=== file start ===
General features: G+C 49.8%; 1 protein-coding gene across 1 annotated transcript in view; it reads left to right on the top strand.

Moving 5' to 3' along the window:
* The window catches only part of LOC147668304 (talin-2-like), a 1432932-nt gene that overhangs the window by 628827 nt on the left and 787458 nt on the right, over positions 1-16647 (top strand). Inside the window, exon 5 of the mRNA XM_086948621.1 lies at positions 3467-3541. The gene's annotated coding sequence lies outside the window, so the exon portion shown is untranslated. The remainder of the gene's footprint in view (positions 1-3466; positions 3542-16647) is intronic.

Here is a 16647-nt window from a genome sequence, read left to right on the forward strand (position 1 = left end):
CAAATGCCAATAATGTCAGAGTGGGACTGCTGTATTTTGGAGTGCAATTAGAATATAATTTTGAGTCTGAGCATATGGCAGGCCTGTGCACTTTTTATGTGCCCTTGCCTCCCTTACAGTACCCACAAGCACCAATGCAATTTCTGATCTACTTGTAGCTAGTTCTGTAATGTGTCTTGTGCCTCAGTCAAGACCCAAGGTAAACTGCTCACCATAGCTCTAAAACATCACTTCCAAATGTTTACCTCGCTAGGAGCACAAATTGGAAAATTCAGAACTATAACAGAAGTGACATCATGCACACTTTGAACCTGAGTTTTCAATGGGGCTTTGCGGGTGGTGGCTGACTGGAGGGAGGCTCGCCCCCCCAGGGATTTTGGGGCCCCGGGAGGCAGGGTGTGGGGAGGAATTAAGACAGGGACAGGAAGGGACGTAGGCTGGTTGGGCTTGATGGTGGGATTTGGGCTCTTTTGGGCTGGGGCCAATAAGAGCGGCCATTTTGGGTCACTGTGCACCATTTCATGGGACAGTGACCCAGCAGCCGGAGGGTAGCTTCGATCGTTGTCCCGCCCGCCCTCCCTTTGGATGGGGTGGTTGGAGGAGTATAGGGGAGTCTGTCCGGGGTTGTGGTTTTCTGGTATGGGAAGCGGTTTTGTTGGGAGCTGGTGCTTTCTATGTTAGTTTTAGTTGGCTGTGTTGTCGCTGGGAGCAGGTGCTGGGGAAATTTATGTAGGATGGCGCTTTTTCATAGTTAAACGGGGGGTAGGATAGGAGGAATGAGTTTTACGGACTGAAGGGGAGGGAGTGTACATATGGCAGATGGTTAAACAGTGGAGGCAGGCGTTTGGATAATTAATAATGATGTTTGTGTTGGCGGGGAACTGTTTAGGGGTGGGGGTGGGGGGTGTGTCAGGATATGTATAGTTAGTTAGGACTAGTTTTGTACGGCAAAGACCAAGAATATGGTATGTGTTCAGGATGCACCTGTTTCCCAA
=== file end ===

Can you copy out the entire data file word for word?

General features: G+C 49.8%; 1 protein-coding gene across 1 annotated transcript in view; it reads left to right on the top strand.

Moving 5' to 3' along the window:
* The window catches only part of LOC147668304 (talin-2-like), a 1432932-nt gene that overhangs the window by 628827 nt on the left and 787458 nt on the right, over positions 1-16647 (top strand). Inside the window, exon 5 of the mRNA XM_086948621.1 lies at positions 3467-3541. The gene's annotated coding sequence lies outside the window, so the exon portion shown is untranslated. The remainder of the gene's footprint in view (positions 1-3466; positions 3542-16647) is intronic.

Here is a 16647-nt window from a genome sequence, read left to right on the forward strand (position 1 = left end):
CAAATGCCAATAATGTCAGAGTGGGACTGCTGTATTTTGGAGTGCAATTAGAATATAATTTTGAGTCTGAGCATATGGCAGGCCTGTGCACTTTTTATGTGCCCTTGCCTCCCTTACAGTACCCACAAGCACCAATGCAATTTCTGATCTACTTGTAGCTAGTTCTGTAATGTGTCTTGTGCCTCAGTCAAGACCCAAGGTAAACTGCTCACCATAGCTCTAAAACATCACTTCCAAATGTTTACCTCGCTAGGAGCACAAATTGGAAAATTCAGAACTATAACAGAAGTGACATCATGCACACTTTGAACCTGAGTTTTCAATGGGGCTTTGCGGGTGGTGGCTGACTGGAGGGAGGCTCGCCCCCCCAGGGATTTTGGGGCCCCGGGAGGCAGGGTGTGGGGAGGAATTAAGACAGGGACAGGAAGGGACGTAGGCTGGTTGGGCTTGATGGTGGGATTTGGGCTCTTTTGGGCTGGGGCCAATAAGAGCGGCCATTTTGGGTCACTGTGCACCATTTCATGGGACAGTGACCCAGCAGCCGGAGGGTAGCTTCGATCGTTGTCCCGCCCGCCCTCCCTTTGGATGGGGTGGTTGGAGGAGTATAGGGGAGTCTGTCCGGGGTTGTGGTTTTCTGGTATGGGAAGCGGTTTTGTTGGGAGCTGGTGCTTTCTATGTTAGTTTTAGTTGGCTGTGTTGTCGCTGGGAGCAGGTGCTGGGGAAATTTATGTAGGATGGCGCTTTTTCATAGTTAAACGGGGGGTAGGATAGGAGGAATGAGTTTTACGGACTGAAGGGGAGGGAGTGTACATATGGCAGATGGTTAAACAGTGGAGGCAGGCGTTTGGATAATTAATAATGATGTTTGTGTTGGCGGGGAACTGTTTAGGGGTGGGGGTGGGGGGTGTGTCAGGATATGTATAGTTAGTTAGGACTAGTTTTGTACGGCAAAGACCAAGAATATGGTATGTGTTCAGGATGCACCTGTTTCCCAA